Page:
Sixth graders in Essex Elementary School initiated a cross cultural exchange between their classes and sixth graders in schools in Deschapelles using tablets with video capabilities which were funded by the Essex Elementary School Foundation.
The original concept was to have individual students in Essex create relationships with individual students in Deschapelles. That worked fine in Essex where the classes are quiet! We brought the tablets to
Deschapelles in January 2014to share the messages with the schools there. It was quickly evident that, although the students were so excited to see the videos and get their messages from EES students, it was very difficult to actually hear the messages and to video individual students because the classrooms, as these photos show, are all right next to each other with many openings for ventilation. Much of the work is oral repetition, which increases the ambient noise. Roosters and barking dogs add to the cacaphonic symphony.
Dan Taylor Stypa, Board member, and Hope Proctor, our volunteer architect and parent of a child participating in this exchange, visited the Deschapelles schools, along with two of our Haitian team, to visit the schools. They soon realized that the system that works in Essex does not necessarily work in Haiti. They adapted their videos somewhat to reflect more of the traditional learning processes – replying to a question all together orally – such as “Where do you live? What is the name of your school?” Trans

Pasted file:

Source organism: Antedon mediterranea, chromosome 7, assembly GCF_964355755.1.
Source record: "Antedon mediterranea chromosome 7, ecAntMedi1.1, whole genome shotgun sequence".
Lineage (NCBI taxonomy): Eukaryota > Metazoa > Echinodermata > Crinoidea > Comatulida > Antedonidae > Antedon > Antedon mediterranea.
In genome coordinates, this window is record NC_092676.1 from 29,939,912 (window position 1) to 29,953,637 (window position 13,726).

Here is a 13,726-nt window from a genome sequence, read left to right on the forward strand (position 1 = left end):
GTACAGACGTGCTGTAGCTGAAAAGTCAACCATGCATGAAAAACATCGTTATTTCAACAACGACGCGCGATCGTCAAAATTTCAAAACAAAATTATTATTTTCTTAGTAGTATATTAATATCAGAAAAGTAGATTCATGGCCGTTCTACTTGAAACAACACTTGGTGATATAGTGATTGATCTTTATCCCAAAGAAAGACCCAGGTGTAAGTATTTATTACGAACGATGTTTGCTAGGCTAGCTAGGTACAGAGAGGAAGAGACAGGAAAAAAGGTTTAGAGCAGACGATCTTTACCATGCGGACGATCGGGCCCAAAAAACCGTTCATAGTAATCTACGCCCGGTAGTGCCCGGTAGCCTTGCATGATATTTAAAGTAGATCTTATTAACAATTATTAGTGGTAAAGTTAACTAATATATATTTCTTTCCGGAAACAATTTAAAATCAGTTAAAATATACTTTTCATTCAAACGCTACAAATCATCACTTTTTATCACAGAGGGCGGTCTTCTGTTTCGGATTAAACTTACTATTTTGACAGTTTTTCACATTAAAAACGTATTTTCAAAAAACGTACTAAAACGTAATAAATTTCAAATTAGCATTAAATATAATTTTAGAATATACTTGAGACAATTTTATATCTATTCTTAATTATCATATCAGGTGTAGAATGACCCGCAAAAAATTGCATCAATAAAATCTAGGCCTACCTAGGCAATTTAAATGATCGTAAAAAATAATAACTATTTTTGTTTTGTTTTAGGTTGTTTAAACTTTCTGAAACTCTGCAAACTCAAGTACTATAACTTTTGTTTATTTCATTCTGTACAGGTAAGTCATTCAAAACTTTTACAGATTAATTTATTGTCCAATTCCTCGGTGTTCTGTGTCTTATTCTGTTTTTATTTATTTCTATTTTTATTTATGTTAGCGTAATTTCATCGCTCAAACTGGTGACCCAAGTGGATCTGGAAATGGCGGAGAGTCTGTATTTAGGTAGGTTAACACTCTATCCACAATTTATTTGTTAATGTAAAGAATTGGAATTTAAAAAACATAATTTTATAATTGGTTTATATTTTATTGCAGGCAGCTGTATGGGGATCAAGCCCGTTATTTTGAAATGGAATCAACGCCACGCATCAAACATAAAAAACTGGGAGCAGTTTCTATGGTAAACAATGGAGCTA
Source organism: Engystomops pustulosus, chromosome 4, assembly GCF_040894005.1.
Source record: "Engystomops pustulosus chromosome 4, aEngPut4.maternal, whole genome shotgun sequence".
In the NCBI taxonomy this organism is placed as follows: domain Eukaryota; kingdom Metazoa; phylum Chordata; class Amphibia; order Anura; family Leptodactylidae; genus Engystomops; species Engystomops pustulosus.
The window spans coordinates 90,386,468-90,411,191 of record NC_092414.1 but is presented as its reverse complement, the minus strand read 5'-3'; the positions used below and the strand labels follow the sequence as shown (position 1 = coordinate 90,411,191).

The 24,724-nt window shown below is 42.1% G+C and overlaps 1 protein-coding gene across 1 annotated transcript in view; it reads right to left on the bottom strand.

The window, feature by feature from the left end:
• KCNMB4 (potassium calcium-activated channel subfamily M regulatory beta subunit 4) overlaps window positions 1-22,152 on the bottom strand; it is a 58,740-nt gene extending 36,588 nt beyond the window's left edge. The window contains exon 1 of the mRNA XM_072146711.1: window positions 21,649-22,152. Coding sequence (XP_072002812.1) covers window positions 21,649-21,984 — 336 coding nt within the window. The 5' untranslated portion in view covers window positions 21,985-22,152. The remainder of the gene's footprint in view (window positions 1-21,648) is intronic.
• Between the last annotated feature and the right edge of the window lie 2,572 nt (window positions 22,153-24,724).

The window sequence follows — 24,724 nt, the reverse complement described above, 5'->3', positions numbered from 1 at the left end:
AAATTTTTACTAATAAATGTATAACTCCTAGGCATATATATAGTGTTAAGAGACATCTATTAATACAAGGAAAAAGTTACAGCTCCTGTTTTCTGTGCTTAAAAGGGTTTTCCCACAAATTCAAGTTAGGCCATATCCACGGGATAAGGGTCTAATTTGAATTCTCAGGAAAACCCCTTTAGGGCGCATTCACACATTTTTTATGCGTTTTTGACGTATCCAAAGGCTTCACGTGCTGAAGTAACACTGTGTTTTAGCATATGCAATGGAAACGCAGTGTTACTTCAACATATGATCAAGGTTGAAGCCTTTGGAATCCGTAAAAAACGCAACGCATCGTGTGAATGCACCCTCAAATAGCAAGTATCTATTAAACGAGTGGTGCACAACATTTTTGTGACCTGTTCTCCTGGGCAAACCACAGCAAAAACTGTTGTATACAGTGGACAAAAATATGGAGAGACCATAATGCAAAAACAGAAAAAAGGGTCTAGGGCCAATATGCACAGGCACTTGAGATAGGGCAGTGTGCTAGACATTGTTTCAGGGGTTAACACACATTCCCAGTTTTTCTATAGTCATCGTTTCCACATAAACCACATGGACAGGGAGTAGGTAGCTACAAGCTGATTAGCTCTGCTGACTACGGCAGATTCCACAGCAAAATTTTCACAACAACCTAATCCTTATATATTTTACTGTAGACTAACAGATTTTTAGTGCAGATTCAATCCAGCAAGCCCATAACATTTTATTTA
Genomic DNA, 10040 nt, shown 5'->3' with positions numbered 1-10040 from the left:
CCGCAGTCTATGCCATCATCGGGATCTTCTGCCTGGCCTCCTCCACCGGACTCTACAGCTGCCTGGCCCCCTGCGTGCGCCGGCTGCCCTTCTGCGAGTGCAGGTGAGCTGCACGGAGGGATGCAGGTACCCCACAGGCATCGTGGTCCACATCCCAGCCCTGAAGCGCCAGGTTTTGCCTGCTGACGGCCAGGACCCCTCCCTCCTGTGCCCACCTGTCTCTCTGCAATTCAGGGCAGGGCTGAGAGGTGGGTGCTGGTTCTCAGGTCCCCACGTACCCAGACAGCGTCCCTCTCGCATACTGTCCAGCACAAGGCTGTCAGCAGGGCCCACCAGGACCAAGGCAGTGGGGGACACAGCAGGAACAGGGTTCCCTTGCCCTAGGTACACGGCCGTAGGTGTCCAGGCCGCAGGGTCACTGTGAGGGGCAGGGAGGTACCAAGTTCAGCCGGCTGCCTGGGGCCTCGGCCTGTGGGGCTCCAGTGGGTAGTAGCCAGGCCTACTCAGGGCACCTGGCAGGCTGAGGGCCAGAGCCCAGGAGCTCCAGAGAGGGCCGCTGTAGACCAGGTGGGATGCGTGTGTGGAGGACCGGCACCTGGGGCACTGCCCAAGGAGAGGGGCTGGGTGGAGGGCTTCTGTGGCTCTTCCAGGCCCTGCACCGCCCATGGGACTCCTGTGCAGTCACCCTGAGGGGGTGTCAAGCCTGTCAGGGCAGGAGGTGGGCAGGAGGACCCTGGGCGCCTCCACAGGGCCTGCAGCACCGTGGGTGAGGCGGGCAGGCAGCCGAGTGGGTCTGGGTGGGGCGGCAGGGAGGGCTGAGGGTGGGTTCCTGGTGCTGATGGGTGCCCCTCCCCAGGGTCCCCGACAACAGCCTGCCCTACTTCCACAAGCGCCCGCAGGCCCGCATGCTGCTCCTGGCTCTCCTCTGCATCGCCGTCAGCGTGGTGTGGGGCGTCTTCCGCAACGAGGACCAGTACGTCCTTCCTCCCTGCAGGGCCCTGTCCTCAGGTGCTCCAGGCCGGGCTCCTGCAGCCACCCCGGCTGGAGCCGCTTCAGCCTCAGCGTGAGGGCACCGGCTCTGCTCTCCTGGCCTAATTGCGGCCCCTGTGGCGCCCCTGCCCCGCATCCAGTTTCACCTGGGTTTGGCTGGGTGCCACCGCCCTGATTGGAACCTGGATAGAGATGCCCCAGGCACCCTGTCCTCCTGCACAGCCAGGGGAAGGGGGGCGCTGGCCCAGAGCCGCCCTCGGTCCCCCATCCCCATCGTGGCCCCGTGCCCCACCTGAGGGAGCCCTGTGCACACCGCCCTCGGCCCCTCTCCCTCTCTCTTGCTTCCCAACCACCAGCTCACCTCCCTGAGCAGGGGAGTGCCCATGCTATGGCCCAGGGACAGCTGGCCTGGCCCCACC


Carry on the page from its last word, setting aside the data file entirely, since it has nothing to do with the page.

lating so many of the videos from English to Kreyol and back again was challenging and incredibly time consuming. Although we did not have time to translate all the Kreyol and French messages, the students learned a great deal about schools and children in Haiti by looking at the videos: Deschapelles students wear uniforms; their clothing is always crisply ironed; the girls’ hair is always well groomed and usually embellished with ribbons to match their uniforms; their lessons are written on the blackboard; the desks are rudimentary; the buildings and classrooms are rustic; the children are alert and very interested in viewing and creating videos; and smiles are always abundant.
After seeing the videos from Haiti, the children in Essex realized that there were other ways to share information about themselves and their schools. They decided to show different aspects of their school by videoing recess, physical education, music, art etc. The students looked up the French or Kreyol words for what they were taping, wrote them in large print on cards, videoed them, and let the video speak for itself. We now are able to exchange the videos back and forth through the internet making it possible to keep the conversations going without having to wait for a traveler carry the tablets back and forth. The exchange will continue when schools resume in the fall of 2014. I suspect the children in Essex and Haiti will continue to create new ways to exchange information about themselves and their cultures.